Designer and pattern Kaffe Fassett, Cityscape I-Cushion from Modern Daily Knitting, Field Guide No. 16: Painterly by Kay Gardiner and Ann Shayne.
Fiber Back of pillow: Three Waters Farm, Blushing Pinks (Blue-Faced Leicester) and Summer Shade (Blue-Faced Leicester); and Shirsty Cat, Smokey Gems (SW Merino).
Front border and I-cord Raven Ridge Fiber Arts, Mountain Bluebird (85% Polwarth/15% tussah).
Other supplies 20" × 20" Soft Touch pillow insert; Spectrum Warm/Cool 1.75" buttons, purple and teal.
Fiber preparation Combed tops, batts, and rovings. For Smokey Gems, I used handcards to mix fibers to bridge colors.
Wheel spindle system Schacht Ladybug, scotch tension.
Drafting method Short-forward draw.
Singles direction Z-spun.
Singles wraps per inch 20 (back).
Ply wraps per inch 13 (back).
Total yardage 416 yards for the back; 133 yards for the border and I-cord; unknown for the patterned section.
Yarn classification/weight Sport (back); varied (front).
Needles U.S. size 5 (back and border); U.S. size 6 (front).
Gauge 21 stitches and 26 rows = 4" (back); 17 stitches and 24 rows = 4" (front).
Finished size 20" × 20" cushion.
My Kaffe Fassett cushion is a perfect addition to my colorful living room. Despite its pride of place, you would immediately notice that spinning consistency was not a priority. I needed yarn for Modern Daily Knitting’s 2020 Kaffe-along and was confident I had enough leftover handspun to make a brightly colored version of the Cityscape I-Cushion. After gathering scrap balls and unused practice skeins from over 10 years of spinning, I still needed more. The hideous, handspun striped sweater languishing in my cedar chest provided the rest of the yarn in a wild array of colors.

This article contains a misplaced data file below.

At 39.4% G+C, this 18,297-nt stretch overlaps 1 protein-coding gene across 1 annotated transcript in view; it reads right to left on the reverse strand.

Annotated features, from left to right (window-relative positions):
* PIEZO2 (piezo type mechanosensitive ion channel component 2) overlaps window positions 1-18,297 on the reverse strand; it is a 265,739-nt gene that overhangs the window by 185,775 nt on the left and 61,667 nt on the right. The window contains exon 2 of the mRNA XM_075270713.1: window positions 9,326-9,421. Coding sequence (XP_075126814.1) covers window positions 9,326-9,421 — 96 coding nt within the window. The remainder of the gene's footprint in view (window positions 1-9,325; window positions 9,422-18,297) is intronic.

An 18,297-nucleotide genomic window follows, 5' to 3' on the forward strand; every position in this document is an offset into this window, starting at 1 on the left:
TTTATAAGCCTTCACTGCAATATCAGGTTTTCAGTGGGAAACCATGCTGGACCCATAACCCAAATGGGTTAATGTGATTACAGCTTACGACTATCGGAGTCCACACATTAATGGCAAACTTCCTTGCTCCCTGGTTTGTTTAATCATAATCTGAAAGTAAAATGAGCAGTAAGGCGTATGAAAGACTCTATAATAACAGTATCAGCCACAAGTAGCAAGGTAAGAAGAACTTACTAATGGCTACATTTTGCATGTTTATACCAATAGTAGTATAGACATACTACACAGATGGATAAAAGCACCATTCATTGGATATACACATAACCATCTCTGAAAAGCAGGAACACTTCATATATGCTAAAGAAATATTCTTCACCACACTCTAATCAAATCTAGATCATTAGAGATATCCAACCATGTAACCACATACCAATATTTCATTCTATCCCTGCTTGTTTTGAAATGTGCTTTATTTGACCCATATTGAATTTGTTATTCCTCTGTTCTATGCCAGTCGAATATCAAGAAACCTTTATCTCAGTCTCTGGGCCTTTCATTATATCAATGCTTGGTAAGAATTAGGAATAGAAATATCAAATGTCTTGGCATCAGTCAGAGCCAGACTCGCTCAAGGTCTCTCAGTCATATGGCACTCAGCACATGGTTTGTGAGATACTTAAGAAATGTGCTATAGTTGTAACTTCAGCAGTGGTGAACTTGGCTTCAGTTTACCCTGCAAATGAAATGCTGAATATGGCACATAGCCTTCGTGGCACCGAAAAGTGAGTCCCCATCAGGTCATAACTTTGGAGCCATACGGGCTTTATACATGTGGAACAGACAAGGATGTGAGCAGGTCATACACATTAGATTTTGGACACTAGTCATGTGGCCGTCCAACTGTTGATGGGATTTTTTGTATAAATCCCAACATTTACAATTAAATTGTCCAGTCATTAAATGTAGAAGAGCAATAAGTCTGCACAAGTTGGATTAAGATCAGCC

Before I began to knit the front panel, I organized my yarn into color families. This collection consisted of various types of fiber that had been prepared and spun on my Schacht Ladybug using different methods. It included batts, combed top, and roving spun into 2-ply, 3-ply, and chain-plied yarns. My project quickly transformed into a memory sampler that included souvenirs from trips to fiber festivals, local shops, and some of my favorite dyers.
This project was my first attempt at intarsia, which I found surprisingly easy. As I followed the pattern chart, I focused on color placement reminiscent of an antique Amish quilt. In the end, the vivid colors combined exactly as I had hoped. I completed the front by spinning a two-ply skein of Mountain Bluebird by Raven Ridge Fiber Arts to create the complementary border and I-cord.
Before I started the back, I took a Zoom class with Jillian Moreno and was captivated by the color swatches she created. Although I knew the back of the cushion wouldn’t match the front, I decided to try fractal spinning. I pulled out a braid of Spunky Eclectic and carefully followed the dividing and spinning procedure from Jillian’s lecture (not used in this project). When a package of Blushing Pinks and Summer Shade arrived from Three Waters Farm, I immediately started this magical spinning and plying technique again. For the last color, I used my Schacht handcards to add pieces of the Three Waters Farm fiber to the Shirsty Cat colorway, Smokey Gems. This provided a bridge between the colors on the back and the front.
The back panels were a quick knit because the unexpected color changes were engaging. The fun was over as soon as I began the assembly because the pillow was an awkward size and the overlapping section of the envelope ribbing was unwieldy. After inserting the pillow, I breathed a sigh of relief and added three big garish buttons for good measure.
This cushion represents the history of my spinning. Here are my teachers and friends. Here is Sheralynn, my first extremely patient, long-distance coach in Australia. Here is my local spinning group in Central New York who answered my many questions. Here is Barb, who gifted me my first fancy drop spindle. And here is my friend Jesse. When I confided in her about my questionable spinning ability, she said, “Dude, you know how people are book smart and street smart? We are street spinners.”
Street spinners, this project is definitely for you.
Sue’s project was originally published in Spin Off Winter 2022. Do you have a finished object to share? Tell us about it! Email here to share your project.